The City of Sidney, named after Sir Philip Sidney, a well-known poet and member of British Parliament, was originally a 70-acre parcel of land located along the west side of the Great Miami River. This land was donated by Charles Starrett to be used as the site of a new town which was to become the county seat of Shelby County. The area around Sidney was once the richly-forested hunting ground of the Shawnee and Miami Indian nations. This fertile area was developed as agricultural lands over time
The construction of the Miami-Erie Canal between 1825 and 1837 connected Sidney in a north/south direction with the major trade centers in Ohio. In addition to opening the first significant
outside trade for Sidney, the construction of the canal also attracted an influx of settlers to the area.
As the influence of the canal declined, another transportation element, railroads, began to develop in Sidney. East-west rail began to be laid in 1851, followed by north-south rail in 1856. Sidney is still served by these railroad lines today.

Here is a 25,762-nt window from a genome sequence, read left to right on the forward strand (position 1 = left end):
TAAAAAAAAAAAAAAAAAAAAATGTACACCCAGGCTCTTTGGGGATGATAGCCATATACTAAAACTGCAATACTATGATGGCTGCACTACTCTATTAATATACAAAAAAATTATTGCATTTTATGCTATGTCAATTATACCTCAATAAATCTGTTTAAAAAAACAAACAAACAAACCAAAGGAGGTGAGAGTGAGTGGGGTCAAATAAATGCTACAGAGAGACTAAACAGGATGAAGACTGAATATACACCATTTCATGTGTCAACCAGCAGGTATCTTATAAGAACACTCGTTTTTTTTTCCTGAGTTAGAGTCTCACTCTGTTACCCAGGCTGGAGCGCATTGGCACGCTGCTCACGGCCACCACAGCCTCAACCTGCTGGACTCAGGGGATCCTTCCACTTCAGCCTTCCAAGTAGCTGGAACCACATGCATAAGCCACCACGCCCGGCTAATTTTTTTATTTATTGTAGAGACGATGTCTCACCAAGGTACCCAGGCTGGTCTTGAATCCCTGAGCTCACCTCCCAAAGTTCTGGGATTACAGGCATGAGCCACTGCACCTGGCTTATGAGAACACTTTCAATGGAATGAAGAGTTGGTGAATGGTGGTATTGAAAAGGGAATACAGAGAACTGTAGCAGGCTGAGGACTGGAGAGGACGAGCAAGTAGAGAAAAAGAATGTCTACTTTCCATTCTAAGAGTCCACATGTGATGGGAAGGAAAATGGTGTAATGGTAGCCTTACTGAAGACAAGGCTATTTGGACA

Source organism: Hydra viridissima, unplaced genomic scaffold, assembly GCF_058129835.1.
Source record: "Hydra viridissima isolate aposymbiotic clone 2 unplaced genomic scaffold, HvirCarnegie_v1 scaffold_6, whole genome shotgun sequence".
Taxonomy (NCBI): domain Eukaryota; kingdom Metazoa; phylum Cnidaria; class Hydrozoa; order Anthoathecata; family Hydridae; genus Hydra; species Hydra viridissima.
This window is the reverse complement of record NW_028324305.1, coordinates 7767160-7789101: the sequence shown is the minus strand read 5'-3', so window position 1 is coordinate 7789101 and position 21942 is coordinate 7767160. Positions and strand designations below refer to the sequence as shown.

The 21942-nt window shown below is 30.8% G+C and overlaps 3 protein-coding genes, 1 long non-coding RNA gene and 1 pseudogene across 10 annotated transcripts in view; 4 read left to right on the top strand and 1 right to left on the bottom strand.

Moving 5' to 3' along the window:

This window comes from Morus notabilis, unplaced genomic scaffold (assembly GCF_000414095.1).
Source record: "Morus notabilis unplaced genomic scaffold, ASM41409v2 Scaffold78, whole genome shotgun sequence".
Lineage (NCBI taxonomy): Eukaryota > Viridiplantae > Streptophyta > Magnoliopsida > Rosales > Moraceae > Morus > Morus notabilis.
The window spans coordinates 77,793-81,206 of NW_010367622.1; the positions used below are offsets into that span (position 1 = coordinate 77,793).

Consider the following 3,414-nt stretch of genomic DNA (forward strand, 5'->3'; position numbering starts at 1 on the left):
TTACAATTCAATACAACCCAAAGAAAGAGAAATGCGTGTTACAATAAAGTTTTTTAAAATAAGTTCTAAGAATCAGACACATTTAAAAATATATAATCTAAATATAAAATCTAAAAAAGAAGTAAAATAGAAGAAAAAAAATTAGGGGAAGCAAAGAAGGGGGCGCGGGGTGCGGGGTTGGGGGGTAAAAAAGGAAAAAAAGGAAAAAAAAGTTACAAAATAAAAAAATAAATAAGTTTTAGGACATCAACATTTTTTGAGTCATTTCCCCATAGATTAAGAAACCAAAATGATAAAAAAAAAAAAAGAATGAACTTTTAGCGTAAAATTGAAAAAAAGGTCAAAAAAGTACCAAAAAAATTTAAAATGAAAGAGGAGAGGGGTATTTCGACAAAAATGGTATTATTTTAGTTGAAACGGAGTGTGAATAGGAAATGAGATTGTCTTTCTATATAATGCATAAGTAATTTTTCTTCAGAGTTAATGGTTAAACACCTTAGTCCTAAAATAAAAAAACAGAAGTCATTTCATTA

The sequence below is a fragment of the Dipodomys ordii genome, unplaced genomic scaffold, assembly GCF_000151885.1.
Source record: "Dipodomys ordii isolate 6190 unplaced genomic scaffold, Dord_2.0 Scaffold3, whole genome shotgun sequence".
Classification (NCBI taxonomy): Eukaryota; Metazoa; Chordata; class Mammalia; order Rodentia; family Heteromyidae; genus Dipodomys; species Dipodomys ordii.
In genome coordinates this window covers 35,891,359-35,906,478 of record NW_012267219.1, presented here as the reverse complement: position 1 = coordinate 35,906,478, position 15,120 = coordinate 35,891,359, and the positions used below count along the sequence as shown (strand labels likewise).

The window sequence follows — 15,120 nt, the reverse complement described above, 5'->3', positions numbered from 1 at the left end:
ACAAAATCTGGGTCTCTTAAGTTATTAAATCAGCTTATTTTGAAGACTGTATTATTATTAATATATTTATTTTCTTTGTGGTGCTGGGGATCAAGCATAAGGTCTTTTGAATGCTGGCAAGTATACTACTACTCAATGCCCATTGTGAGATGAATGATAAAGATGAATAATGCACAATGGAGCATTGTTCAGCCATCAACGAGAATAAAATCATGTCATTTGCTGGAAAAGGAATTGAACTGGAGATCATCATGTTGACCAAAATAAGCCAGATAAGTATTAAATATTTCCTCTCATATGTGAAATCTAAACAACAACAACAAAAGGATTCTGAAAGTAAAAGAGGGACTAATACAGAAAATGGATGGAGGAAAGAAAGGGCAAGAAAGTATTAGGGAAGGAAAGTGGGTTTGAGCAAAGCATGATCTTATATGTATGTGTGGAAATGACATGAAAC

In the 1950s, another transportation element, the Interstate Highway, would play a significant role in the development of Sidney. Today, Interstate 75 connects Sidney with Canada to the north, and Florida to the south. Sidney has four interchanges with Interstate 75, providing quick and convenient access for both commercial and industrial users.
Today, Sidney is a progressive, growth-oriented community of approximately 21,000 population. Sidney offers a historic downtown featuring the famous Louis Sullivan designed People's Savings and Loan building, the Monumental Building (erected as a monument to those Shelby Countians who died in the Civil War), and the Shelby County Courthouse. The Courthouse, which occupies one city-block known as Court Square, was recently named as one of the
Great American Public Places.
Another unique characteristic of Sidney is its outstanding parks and recreation system. When the City's first comprehensive plan was being developed in the mid-1950s, the City decided that it would be an attractive feature to have a park or recreation area within a half-mile of every residence. This goal has resulted in a system of 14 neighborhood parks, a baseball complex, softball complex, soccer complex, municipal swimming pool, and the 180-acre Tawawa Park, nature and picnic area.
Sidney offers a variety of employment opportunities, a variety of housing stock, and an unsurpassed level of quality of life amenities. Regardless of whether you are looking for a place to locate your business, to establish a home, or just to visit, Sidney, Ohio has what you're looking for!